100 Years Ago in News History: The Crisis Magazine
One hundred years ago in Nov. 1910, sociologist W.E.B. DuBois founded The Crisis magazine as the official publication of the National Association for the Advancement of Colored People. The monthly magazine was 10 cents a copy, and its first edition consisted of 16 pages.
The NAACP itself was just a year old, founded intentionally on Feb. 12, 1909 — President Abraham Lincoln's 100th birthday — by a group of black and white activists whose goal was to end racial discrimination against black Americans.
In the publication's first editorial, DuBois laid out its goals:
"The object of this publication is to set forth those facts and arguments which show the danger of race prejudice, particularly as manifested today toward colored people. It takes its name from the fact that the editors believe that this is a critical time in the history of the advancement of men."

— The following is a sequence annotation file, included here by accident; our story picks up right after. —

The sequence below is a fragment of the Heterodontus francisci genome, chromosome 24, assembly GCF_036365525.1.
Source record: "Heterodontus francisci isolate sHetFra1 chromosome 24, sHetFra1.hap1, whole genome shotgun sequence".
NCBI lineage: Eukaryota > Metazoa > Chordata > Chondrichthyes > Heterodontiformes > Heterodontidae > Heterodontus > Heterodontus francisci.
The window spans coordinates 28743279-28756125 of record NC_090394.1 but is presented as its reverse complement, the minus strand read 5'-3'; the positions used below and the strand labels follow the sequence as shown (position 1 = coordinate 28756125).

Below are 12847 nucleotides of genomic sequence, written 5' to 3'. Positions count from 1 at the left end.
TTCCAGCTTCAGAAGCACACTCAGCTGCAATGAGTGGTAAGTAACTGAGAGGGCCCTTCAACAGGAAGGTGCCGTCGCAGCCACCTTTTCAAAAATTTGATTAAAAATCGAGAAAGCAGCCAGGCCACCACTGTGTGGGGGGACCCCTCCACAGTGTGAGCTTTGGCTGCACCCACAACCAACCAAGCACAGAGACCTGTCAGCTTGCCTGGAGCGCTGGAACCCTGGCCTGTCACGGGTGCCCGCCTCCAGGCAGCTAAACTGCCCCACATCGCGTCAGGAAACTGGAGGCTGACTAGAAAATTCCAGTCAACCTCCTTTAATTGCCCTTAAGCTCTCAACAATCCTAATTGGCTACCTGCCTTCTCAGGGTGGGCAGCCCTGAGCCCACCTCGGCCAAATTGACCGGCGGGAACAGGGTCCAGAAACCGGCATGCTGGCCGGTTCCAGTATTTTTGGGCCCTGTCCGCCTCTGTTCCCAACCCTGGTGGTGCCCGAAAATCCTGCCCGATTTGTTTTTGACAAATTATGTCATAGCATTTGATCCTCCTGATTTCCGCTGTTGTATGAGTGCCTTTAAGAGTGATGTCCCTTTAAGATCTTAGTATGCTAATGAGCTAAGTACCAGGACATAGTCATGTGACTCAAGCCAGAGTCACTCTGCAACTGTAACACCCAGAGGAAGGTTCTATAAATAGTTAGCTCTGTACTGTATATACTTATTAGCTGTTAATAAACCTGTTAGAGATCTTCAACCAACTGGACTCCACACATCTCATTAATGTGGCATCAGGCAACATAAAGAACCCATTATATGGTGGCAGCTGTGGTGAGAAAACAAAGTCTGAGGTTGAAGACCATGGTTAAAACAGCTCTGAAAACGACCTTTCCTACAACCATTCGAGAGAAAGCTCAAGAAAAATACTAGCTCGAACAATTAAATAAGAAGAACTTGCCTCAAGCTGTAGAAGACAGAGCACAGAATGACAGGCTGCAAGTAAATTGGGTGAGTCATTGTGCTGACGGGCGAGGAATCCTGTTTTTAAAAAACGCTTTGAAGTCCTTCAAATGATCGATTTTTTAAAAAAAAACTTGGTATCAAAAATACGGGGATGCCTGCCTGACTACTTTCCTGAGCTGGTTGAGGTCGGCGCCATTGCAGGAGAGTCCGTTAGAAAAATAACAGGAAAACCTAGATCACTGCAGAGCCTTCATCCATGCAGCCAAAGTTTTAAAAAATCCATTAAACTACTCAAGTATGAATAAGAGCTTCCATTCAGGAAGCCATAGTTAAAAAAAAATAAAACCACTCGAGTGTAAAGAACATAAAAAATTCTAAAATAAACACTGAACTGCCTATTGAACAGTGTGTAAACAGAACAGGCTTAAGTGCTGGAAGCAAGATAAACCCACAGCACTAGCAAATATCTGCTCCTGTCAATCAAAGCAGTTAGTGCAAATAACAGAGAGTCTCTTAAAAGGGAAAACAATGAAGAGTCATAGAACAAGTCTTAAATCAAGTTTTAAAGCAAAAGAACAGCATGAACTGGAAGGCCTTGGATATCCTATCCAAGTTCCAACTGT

DuBois added that the editorial page would "stand for the rights of men, irrespective of color or race, for the highest ideals of American democracy, and for reasonable but earnest and persistent attempts to gain these rights and realize these ideals."
During his nearly 25 years as editor, DuBois upheld the mission of the magazine, tirelessly writing editorials that attacked the Ku Klux Klan and all forms of discrimination, including discrimination in housing, education and the military. A 1910 edition of The Crisis is on display in the News Corporation News History Gallery.
DuBois resigned as editor in 1934 after disputes with the NAACP over the direction and tone of the magazine. Roy Wilkins became the publication's second editor.
One hundred years later, The Crisis remains a powerful voice for racial justice.
Related article: And Justice For All: NAACP at 100